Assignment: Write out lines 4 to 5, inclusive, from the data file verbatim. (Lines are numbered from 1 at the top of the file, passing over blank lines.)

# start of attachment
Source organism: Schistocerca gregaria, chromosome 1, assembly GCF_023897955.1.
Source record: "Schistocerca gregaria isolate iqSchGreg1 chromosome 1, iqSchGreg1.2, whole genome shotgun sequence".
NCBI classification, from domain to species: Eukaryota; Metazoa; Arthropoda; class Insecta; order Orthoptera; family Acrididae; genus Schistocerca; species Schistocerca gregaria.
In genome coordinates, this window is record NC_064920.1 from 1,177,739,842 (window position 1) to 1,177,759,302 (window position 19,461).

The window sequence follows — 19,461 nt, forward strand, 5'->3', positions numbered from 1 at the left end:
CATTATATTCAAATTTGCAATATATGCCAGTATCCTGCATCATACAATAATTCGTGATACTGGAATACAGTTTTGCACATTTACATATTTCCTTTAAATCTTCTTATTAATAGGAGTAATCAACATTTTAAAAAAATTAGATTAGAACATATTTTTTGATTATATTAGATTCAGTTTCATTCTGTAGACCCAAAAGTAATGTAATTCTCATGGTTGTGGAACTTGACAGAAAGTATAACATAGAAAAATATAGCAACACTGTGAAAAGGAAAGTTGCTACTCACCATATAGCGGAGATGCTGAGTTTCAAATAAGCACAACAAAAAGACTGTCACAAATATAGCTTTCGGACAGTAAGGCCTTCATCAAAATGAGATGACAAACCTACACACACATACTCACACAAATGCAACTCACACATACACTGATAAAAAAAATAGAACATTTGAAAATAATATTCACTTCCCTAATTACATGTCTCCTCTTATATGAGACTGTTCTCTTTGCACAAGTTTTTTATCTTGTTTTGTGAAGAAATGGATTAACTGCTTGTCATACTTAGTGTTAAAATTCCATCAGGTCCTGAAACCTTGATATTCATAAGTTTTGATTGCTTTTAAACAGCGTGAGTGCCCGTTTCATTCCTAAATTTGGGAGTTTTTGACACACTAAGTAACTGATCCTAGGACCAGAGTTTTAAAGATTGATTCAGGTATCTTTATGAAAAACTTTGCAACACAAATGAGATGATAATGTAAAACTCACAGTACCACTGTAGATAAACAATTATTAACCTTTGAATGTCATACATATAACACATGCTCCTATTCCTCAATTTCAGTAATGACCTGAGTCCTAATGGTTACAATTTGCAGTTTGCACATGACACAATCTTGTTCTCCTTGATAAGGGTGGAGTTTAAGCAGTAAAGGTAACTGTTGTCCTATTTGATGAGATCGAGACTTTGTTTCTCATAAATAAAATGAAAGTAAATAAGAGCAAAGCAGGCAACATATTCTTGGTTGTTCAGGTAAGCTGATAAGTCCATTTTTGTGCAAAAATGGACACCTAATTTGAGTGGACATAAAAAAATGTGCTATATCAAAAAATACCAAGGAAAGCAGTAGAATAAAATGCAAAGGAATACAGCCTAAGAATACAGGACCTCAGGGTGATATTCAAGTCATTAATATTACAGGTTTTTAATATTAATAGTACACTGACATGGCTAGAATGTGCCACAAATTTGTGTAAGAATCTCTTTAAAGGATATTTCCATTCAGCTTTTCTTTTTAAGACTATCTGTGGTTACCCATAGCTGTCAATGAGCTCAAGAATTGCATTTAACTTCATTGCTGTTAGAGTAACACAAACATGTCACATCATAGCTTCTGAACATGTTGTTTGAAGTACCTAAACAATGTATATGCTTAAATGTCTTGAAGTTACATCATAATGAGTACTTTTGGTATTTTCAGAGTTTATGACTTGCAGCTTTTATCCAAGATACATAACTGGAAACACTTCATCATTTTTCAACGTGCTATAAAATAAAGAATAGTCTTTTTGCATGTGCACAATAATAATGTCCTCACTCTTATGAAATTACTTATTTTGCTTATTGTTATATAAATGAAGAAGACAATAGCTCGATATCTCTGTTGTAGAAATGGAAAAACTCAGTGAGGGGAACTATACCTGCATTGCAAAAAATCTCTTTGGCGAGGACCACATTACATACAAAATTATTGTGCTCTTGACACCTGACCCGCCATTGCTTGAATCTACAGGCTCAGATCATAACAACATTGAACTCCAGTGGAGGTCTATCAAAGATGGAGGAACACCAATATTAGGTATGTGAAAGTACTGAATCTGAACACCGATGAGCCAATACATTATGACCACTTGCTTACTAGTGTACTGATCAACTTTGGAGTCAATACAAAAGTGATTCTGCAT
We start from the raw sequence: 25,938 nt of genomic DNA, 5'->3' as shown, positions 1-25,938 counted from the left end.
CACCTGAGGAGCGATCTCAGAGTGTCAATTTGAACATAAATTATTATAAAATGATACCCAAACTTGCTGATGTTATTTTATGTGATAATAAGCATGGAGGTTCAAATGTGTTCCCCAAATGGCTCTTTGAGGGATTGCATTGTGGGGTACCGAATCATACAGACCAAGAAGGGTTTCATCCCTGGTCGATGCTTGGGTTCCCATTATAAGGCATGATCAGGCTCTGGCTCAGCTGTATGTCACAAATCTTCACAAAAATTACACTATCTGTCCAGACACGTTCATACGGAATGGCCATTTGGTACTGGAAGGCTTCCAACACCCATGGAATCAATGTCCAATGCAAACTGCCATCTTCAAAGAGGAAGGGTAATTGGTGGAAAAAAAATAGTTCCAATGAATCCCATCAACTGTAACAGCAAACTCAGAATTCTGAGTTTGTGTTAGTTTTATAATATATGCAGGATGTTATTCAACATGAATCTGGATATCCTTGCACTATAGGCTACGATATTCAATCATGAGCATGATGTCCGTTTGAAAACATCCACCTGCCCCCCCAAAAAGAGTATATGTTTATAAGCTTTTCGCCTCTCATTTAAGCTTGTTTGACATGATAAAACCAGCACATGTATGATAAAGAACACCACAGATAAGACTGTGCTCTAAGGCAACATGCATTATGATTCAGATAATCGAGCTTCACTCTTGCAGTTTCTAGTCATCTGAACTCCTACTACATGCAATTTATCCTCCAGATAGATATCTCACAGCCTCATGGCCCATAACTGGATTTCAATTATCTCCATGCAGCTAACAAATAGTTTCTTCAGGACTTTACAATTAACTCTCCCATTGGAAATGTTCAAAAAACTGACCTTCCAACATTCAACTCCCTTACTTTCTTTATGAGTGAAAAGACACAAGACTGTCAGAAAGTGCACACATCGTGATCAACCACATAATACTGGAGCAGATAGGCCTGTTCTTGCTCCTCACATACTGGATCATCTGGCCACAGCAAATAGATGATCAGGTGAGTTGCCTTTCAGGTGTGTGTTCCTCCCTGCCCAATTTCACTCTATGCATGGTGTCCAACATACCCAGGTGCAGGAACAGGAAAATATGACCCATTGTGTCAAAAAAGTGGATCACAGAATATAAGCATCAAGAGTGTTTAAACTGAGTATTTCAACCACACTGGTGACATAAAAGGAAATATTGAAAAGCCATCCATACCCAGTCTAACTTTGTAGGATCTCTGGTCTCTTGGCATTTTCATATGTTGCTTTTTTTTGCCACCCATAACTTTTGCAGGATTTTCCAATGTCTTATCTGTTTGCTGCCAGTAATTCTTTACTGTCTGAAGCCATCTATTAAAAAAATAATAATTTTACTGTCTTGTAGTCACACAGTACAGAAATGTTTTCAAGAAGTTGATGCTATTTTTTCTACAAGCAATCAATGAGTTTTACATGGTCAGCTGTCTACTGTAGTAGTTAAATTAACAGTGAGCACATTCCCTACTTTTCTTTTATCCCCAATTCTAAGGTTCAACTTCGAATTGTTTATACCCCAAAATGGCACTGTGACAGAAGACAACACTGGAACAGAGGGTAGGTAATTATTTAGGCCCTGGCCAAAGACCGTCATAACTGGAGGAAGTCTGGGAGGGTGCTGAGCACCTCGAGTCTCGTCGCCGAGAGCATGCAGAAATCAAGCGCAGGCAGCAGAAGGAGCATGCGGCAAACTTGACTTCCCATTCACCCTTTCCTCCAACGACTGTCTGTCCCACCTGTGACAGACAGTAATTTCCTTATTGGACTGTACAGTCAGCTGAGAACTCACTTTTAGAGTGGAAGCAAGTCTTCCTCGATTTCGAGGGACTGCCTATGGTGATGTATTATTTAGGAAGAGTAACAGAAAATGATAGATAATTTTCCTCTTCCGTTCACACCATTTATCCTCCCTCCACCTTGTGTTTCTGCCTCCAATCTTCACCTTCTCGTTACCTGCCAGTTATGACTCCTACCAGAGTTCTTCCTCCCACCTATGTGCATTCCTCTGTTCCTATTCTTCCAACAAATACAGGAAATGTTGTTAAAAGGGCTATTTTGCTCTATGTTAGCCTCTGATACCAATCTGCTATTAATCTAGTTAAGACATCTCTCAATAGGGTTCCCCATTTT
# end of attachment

In genome coordinates, this window is record NC_064920.1 from 1,177,739,842 (window position 1) to 1,177,759,302 (window position 19,461).

The window sequence follows — 19,461 nt, forward strand, 5'->3', positions numbered from 1 at the left end: